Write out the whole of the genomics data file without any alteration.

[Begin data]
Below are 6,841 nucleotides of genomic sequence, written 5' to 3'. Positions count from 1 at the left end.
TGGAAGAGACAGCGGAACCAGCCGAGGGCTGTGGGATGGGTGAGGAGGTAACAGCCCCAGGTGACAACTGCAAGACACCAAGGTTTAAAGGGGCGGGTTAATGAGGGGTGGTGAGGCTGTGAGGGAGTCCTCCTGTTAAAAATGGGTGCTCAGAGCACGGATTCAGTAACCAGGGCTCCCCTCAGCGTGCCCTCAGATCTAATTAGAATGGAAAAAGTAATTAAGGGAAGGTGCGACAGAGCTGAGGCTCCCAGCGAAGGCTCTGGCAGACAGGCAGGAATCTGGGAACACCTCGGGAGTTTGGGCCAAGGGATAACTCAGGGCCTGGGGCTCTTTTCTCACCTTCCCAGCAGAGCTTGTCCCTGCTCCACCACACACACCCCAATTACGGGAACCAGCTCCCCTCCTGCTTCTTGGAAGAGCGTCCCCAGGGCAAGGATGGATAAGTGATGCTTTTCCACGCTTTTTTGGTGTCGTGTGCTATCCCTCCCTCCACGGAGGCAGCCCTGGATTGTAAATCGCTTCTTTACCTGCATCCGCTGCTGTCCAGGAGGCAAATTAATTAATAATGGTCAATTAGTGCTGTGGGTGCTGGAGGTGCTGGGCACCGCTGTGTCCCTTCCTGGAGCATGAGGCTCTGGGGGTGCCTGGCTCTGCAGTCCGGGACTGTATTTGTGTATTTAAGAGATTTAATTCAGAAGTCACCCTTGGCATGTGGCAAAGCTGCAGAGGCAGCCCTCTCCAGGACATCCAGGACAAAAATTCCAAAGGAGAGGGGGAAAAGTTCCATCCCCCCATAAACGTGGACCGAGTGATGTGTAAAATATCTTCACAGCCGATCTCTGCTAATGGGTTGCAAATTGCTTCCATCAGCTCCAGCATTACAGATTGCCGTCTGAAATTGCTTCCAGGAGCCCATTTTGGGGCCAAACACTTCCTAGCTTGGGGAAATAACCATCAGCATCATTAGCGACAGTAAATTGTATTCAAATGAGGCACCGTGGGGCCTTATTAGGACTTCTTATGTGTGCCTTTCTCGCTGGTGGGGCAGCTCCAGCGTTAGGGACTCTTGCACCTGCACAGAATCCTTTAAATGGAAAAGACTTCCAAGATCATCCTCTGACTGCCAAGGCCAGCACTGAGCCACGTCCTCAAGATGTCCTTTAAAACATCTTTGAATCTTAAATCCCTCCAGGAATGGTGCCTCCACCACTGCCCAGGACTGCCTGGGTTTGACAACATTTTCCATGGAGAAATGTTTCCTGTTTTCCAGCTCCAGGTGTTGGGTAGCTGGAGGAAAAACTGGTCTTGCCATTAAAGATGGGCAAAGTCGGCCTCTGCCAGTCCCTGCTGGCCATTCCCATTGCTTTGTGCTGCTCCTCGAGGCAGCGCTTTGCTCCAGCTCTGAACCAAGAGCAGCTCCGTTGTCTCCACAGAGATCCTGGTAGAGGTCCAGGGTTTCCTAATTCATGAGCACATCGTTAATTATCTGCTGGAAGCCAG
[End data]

Below are 6,841 nucleotides of genomic sequence, written 5' to 3'. Positions count from 1 at the left end.
TGGAAGAGACAGCGGAACCAGCCGAGGGCTGTGGGATGGGTGAGGAGGTAACAGCCCCAGGTGACAACTGCAAGACACCAAGGTTTAAAGGGGCGGGTTAATGAGGGGTGGTGAGGCTGTGAGGGAGTCCTCCTGTTAAAAATGGGTGCTCAGAGCACGGATTCAGTAACCAGGGCTCCCCTCAGCGTGCCCTCAGATCTAATTAGAATGGAAAAAGTAATTAAGGGAAGGTGCGACAGAGCTGAGGCTCCCAGCGAAGGCTCTGGCAGACAGGCAGGAATCTGGGAACACCTCGGGAGTTTGGGCCAAGGGATAACTCAGGGCCTGGGGCTCTTTTCTCACCTTCCCAGCAGAGCTTGTCCCTGCTCCACCACACACACCCCAATTACGGGAACCAGCTCCCCTCCTGCTTCTTGGAAGAGCGTCCCCAGGGCAAGGATGGATAAGTGATGCTTTTCCACGCTTTTTTGGTGTCGTGTGCTATCCCTCCCTCCACGGAGGCAGCCCTGGATTGTAAATCGCTTCTTTACCTGCATCCGCTGCTGTCCAGGAGGCAAATTAATTAATAATGGTCAATTAGTGCTGTGGGTGCTGGAGGTGCTGGGCACCGCTGTGTCCCTTCCTGGAGCATGAGGCTCTGGGGGTGCCTGGCTCTGCAGTCCGGGACTGTATTTGTGTATTTAAGAGATTTAATTCAGAAGTCACCCTTGGCATGTGGCAAAGCTGCAGAGGCAGCCCTCTCCAGGACATCCAGGACAAAAATTCCAAAGGAGAGGGGGAAAAGTTCCATCCCCCCATAAACGTGGACCGAGTGATGTGTAAAATATCTTCACAGCCGATCTCTGCTAATGGGTTGCAAATTGCTTCCATCAGCTCCAGCATTACAGATTGCCGTCTGAAATTGCTTCCAGGAGCCCATTTTGGGGCCAAACACTTCCTAGCTTGGGGAAATAACCATCAGCATCATTAGCGACAGTAAATTGTATTCAAATGAGGCACCGTGGGGCCTTATTAGGACTTCTTATGTGTGCCTTTCTCGCTGGTGGGGCAGCTCCAGCGTTAGGGACTCTTGCACCTGCACAGAATCCTTTAAATGGAAAAGACTTCCAAGATCATCCTCTGACTGCCAAGGCCAGCACTGAGCCACGTCCTCAAGATGTCCTTTAAAACATCTTTGAATCTTAAATCCCTCCAGGAATGGTGCCTCCACCACTGCCCAGGACTGCCTGGGTTTGACAACATTTTCCATGGAGAAATGTTTCCTGTTTTCCAGCTCCAGGTGTTGGGTAGCTGGAGGAAAAACTGGTCTTGCCATTAAAGATGGGCAAAGTCGGCCTCTGCCAGTCCCTGCTGGCCATTCCCATTGCTTTGTGCTGCTCCTCGAGGCAGCGCTTTGCTCCAGCTCTGAACCAAGAGCAGCTCCGTTGTCTCCACAGAGATCCTGGTAGAGGTCCAGGGTTTCCTAATTCATGAGCACATCGTTAATTATCTGCTGGAAGCCAG